Are Halogen Hobs the Same as Induction Hobs?

Halogen hob

Since the introduction of the modern stoves that we cook on today, speed has always been a huge part of cooking. It’s an important thing to consider when choosing the best cooker for your needs.

How long a hob can take to heat food and liquids matters significantly to most of us who lead busy lives. In fact, even most enthusiastic home-chefs take into consideration the amount of time a hob spends heating up when they are choosing a new hob.

So, it’s of no surprise that halogen and induction hobs are thrown into this debate.

Which is quicker? Are these hobs, in fact, the same as each other? If they aren’t, what are the differences?

Well, let’s delve deep into this halogen hob and induction hob debate and find out which one heats up the fastest and how they are different.

What is a halogen hob?

If you’ve been searching the web looking into halogen hobs for any length of time, then perhaps you are now convinced that halogen hobs work by some form of magic.

In most of the cooking forum posts about halogen hobs, a lot of people say they are brilliant. Still, not many people are willing to give a clear idea as to how they work.

Many swear on halogen hobs over pretty much any other hob, but how do they actually heat your food?

Halogen hobs use a halogen bulb, of course. This is a very powerful bulb filled with a halogen gas that is used to create radiant heat.

So, a halogen hob heats up your saucepan, for example, with direct radiant heat from the bulb itself and with conduction from the ceramic cooktop too.

Where a halogen hob differs from a traditional electric hob is that the halogen elements of the hob tend to heat up food far quicker.

What is an induction hob?

An induction hob is another thing altogether. An induction hob uses electrical induction to heat a cooking vessel.

So, instead of thermal conduction (like in a halogen, gas or electric hob), an induction hob has a coil of copper wire underneath the glass top. When a conductive pan is placed on the cooktop, an alternating current is passed through it which heats your food.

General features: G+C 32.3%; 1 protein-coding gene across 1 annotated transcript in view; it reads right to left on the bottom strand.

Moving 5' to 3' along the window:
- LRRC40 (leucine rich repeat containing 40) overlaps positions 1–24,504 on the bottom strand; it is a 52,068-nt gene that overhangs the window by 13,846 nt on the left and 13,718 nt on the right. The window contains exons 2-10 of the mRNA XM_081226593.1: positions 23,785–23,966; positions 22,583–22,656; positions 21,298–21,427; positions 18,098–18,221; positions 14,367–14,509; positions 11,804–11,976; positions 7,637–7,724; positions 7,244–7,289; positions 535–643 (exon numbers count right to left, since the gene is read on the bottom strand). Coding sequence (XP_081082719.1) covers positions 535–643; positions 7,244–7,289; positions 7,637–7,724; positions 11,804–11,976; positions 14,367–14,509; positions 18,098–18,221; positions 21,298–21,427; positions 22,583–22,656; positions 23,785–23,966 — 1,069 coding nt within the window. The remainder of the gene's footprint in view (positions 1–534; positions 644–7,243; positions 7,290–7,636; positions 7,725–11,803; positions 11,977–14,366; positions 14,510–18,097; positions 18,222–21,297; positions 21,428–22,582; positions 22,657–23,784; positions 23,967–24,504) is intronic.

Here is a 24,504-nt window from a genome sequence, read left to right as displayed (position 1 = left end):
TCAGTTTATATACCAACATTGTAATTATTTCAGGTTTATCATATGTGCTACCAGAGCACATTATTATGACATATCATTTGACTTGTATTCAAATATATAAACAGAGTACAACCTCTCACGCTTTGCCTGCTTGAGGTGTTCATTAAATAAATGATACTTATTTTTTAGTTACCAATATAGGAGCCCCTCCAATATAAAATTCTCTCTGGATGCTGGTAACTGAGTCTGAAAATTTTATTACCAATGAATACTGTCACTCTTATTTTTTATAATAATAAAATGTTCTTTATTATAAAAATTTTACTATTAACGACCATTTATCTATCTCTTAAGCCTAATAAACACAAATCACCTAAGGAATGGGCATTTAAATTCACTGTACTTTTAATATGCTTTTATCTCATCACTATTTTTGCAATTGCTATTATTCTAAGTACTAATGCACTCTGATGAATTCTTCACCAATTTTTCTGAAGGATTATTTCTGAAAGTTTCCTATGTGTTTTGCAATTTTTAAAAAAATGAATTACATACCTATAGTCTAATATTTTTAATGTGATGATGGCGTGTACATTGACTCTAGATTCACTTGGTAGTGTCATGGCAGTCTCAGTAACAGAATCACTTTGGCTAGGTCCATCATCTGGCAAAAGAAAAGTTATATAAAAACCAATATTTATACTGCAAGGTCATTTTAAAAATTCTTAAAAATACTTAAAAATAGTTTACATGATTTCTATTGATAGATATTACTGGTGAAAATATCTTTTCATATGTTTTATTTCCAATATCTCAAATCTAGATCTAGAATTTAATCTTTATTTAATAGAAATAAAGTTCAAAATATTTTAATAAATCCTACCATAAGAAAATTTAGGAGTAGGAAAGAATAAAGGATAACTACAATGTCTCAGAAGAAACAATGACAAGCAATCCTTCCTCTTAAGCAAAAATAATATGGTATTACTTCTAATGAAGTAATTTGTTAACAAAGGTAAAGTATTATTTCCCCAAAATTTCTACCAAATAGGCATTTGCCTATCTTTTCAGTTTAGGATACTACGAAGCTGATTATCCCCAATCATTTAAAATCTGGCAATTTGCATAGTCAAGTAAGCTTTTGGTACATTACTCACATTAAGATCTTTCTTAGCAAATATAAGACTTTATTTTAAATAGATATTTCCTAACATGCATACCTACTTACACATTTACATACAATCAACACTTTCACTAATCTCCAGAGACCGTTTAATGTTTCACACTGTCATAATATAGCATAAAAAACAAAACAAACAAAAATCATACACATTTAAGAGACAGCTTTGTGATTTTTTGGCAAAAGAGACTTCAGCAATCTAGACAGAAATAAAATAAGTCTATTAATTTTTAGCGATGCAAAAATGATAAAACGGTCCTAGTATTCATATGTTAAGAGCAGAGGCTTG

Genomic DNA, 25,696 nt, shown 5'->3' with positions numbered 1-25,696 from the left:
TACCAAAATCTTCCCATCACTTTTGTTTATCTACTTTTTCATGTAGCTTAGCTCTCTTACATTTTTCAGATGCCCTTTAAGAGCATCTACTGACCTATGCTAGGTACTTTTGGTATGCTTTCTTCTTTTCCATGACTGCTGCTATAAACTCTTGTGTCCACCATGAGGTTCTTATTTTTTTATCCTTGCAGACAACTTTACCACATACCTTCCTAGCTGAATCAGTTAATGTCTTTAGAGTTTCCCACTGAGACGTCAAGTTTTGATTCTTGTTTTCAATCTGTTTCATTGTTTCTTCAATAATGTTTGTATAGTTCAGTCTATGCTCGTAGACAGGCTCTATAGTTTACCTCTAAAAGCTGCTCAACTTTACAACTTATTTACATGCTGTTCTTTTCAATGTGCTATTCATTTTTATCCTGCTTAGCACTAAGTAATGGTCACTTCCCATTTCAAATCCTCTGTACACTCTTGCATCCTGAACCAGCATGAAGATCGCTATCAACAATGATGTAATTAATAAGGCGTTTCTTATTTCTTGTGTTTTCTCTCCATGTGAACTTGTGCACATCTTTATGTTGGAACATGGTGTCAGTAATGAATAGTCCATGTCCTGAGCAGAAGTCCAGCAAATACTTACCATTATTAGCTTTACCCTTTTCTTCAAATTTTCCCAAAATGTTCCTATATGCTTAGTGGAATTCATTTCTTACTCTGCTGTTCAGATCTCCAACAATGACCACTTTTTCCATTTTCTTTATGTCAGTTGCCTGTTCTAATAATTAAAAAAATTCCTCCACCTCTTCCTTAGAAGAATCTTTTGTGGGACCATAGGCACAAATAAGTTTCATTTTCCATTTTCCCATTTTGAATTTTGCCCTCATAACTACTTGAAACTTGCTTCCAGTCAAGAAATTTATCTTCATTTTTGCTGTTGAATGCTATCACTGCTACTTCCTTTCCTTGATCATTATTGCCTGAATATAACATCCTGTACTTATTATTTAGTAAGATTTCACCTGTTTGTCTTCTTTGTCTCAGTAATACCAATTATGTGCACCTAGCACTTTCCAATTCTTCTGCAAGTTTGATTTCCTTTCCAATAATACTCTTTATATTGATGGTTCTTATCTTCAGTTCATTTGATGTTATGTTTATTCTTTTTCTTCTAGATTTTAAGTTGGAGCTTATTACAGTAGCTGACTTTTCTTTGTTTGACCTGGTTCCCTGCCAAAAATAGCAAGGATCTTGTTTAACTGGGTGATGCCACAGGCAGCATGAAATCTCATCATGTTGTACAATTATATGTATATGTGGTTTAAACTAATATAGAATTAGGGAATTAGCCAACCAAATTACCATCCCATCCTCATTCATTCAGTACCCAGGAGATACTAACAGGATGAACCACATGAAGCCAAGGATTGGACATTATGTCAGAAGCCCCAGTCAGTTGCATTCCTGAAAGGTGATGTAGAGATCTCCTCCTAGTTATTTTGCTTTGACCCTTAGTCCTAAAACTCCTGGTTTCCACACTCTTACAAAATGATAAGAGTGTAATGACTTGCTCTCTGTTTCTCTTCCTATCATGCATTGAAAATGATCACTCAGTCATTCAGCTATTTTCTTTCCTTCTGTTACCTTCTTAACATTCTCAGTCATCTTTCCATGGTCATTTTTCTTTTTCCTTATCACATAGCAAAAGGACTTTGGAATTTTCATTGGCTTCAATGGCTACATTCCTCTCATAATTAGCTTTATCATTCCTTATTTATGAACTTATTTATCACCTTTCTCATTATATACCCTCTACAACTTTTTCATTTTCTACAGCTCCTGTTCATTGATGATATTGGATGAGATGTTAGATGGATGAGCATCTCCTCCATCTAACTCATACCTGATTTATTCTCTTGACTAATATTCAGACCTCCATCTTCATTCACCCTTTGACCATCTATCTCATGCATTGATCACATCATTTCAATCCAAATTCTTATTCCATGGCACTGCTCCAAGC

There are advantages to each style of hob, and there are disadvantages too. Let’s take a brief look at them now.

Halogen vs. Induction

Advantages of halogen hobs

  • You can use any pot or pan made from any material
  •  Heats up quicker than most electric hobs
  • Safe and easy to clean

Disadvantages of halogen hobs

  • Not the quickest source of heat on the market
  • Can need servicing faster than other electric hobs
  • Only about 80% of the heat is transferred to the pan

Advantages of induction hobs

  • Heats pans extremely quickly
  • The hob cools down quickly
  • Fine adjustments can be used to dial in perfect temperature
  • Safe and easy to clean
  • Almost all of the heat generated is used and not wasted

Disadvantages of induction hobs

  • Expensive – one of the most costly hobs on the market
  • You may need to replace your cookware

Are halogen hobs the same as induction hobs?

While halogen hobs are one of the faster electric hobs on the market. It would appear, after much research from far brainier people than I, that halogen hobs are not as quick as induction hobs for heating your food due to the heat that escapes.

Halogen hobs put out a lot of heat, which is great, but this can mean that the elements in these hobs wear out quicker than other electric hobs. A halogen hob tends to convert less heat into cooking power than an induction hob too, so the elements need to work harder still.

So, to summarise, halogen hobs are great hobs, but, in my opinion, and many others, they do not hold a candle to induction hobs. Sure, you may need to invest in new cookware that can conduct the heat properly if you buy an induction hob. Still, an induction hob will heat your food quicker, and they tend to last longer as constantly overloading the elements.

While halogen hobs and induction hobs have been compared over the years, they are in fact, very different ways of heating your food. Halogen hobs are at the higher end of the electric hob market while induction hobs are in a league of their own.

I hope this article about halogen hobs and induction hobs has helped you in your quest for the perfect hob for your home. For more information on hobs, hob cleaners and lots more, please explore our website further! Happy cooking!